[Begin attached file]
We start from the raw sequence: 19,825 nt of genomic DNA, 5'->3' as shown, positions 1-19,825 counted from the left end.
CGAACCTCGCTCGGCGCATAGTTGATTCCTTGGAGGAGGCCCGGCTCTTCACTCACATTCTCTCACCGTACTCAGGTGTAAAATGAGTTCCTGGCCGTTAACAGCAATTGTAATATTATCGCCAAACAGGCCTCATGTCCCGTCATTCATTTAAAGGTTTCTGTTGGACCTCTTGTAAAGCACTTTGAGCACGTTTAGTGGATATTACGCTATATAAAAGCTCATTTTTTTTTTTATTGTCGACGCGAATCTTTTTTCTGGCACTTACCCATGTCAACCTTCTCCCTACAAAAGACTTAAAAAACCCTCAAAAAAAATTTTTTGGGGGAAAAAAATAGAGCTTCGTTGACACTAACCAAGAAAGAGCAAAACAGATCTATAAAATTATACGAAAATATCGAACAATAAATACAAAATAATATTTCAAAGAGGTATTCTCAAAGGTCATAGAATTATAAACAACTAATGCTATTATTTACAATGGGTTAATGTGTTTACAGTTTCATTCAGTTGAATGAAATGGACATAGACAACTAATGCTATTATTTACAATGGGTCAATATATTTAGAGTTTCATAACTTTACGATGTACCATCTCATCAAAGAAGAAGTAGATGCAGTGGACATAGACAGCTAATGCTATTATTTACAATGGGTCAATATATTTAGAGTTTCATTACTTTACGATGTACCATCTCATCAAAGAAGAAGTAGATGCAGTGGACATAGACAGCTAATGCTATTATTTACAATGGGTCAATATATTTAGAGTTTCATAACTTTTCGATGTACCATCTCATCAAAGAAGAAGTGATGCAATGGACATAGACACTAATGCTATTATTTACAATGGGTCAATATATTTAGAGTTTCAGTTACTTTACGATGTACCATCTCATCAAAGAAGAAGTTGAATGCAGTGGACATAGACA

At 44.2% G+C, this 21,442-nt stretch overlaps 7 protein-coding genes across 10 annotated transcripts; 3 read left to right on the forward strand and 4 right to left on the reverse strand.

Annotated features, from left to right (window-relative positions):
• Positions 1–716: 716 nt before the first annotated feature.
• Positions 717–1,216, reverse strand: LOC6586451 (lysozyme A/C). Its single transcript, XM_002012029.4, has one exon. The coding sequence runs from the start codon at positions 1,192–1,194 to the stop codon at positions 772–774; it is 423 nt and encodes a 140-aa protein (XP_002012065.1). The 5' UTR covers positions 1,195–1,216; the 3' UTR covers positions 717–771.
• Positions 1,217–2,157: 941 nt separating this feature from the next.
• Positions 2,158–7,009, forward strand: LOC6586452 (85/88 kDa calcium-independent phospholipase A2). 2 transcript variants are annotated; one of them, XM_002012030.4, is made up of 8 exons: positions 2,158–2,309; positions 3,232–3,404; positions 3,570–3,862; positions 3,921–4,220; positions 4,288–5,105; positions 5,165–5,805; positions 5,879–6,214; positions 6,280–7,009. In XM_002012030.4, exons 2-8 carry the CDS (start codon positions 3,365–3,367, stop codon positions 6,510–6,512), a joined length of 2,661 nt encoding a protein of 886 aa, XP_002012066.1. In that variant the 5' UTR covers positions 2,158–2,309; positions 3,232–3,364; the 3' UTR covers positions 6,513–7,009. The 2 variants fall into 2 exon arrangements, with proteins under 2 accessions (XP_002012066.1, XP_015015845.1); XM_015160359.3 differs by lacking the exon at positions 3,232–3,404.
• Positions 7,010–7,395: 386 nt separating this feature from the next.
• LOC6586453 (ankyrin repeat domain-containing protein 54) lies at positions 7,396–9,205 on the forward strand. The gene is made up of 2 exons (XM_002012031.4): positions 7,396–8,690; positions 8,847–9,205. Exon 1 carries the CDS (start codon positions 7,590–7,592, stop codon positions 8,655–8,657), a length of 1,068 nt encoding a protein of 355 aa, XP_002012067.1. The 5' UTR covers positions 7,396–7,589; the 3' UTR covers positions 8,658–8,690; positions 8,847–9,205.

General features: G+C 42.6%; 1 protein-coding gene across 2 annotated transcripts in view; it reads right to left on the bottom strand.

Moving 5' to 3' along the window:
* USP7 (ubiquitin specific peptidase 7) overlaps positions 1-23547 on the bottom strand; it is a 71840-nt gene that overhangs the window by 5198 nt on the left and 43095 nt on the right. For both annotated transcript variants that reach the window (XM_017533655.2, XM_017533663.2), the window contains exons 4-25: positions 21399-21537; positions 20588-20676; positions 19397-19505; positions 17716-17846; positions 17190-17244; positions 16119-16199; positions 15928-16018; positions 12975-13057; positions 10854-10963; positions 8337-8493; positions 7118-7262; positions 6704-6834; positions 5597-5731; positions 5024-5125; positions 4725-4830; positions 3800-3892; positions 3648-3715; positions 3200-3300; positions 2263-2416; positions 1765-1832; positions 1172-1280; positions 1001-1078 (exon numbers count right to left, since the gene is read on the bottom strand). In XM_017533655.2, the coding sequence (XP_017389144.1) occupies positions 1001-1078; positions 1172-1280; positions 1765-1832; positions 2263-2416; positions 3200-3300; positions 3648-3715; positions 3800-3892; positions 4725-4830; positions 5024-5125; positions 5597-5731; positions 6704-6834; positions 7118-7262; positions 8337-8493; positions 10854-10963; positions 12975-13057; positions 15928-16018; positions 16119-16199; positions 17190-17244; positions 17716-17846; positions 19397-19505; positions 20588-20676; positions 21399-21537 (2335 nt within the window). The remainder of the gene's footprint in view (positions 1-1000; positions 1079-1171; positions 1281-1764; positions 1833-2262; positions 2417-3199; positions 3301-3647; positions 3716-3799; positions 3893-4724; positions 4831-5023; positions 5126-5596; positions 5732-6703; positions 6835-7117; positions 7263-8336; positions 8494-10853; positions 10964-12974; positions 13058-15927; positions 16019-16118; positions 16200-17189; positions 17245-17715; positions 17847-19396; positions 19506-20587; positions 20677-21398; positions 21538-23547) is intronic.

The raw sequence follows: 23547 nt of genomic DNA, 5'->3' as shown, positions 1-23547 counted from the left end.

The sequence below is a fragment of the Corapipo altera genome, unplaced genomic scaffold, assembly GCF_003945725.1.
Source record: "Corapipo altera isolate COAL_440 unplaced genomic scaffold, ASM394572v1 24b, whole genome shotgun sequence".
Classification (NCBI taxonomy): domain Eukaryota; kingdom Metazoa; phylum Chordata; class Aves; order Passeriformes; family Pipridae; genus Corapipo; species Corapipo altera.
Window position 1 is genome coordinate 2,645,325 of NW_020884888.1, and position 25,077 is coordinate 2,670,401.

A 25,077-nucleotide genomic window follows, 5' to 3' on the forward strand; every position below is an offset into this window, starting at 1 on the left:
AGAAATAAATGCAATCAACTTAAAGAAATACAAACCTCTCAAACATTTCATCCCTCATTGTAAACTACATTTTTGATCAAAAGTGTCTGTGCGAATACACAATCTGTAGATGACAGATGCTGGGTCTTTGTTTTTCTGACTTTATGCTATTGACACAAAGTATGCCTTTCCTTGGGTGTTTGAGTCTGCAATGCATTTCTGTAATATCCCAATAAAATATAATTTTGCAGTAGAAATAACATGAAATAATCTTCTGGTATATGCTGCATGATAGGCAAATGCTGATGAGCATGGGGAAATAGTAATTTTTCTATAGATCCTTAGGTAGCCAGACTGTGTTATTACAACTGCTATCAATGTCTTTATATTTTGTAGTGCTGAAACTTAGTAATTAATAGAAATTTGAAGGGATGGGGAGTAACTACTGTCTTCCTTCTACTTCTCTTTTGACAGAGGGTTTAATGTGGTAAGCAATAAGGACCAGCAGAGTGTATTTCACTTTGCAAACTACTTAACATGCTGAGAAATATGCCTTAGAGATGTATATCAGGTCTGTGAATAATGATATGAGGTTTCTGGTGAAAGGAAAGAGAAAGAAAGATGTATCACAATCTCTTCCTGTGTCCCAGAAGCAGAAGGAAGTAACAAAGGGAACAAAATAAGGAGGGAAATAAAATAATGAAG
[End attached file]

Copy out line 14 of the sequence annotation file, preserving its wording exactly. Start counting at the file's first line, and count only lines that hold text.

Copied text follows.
The raw sequence follows: 23547 nt of genomic DNA, 5'->3' as shown, positions 1-23547 counted from the left end.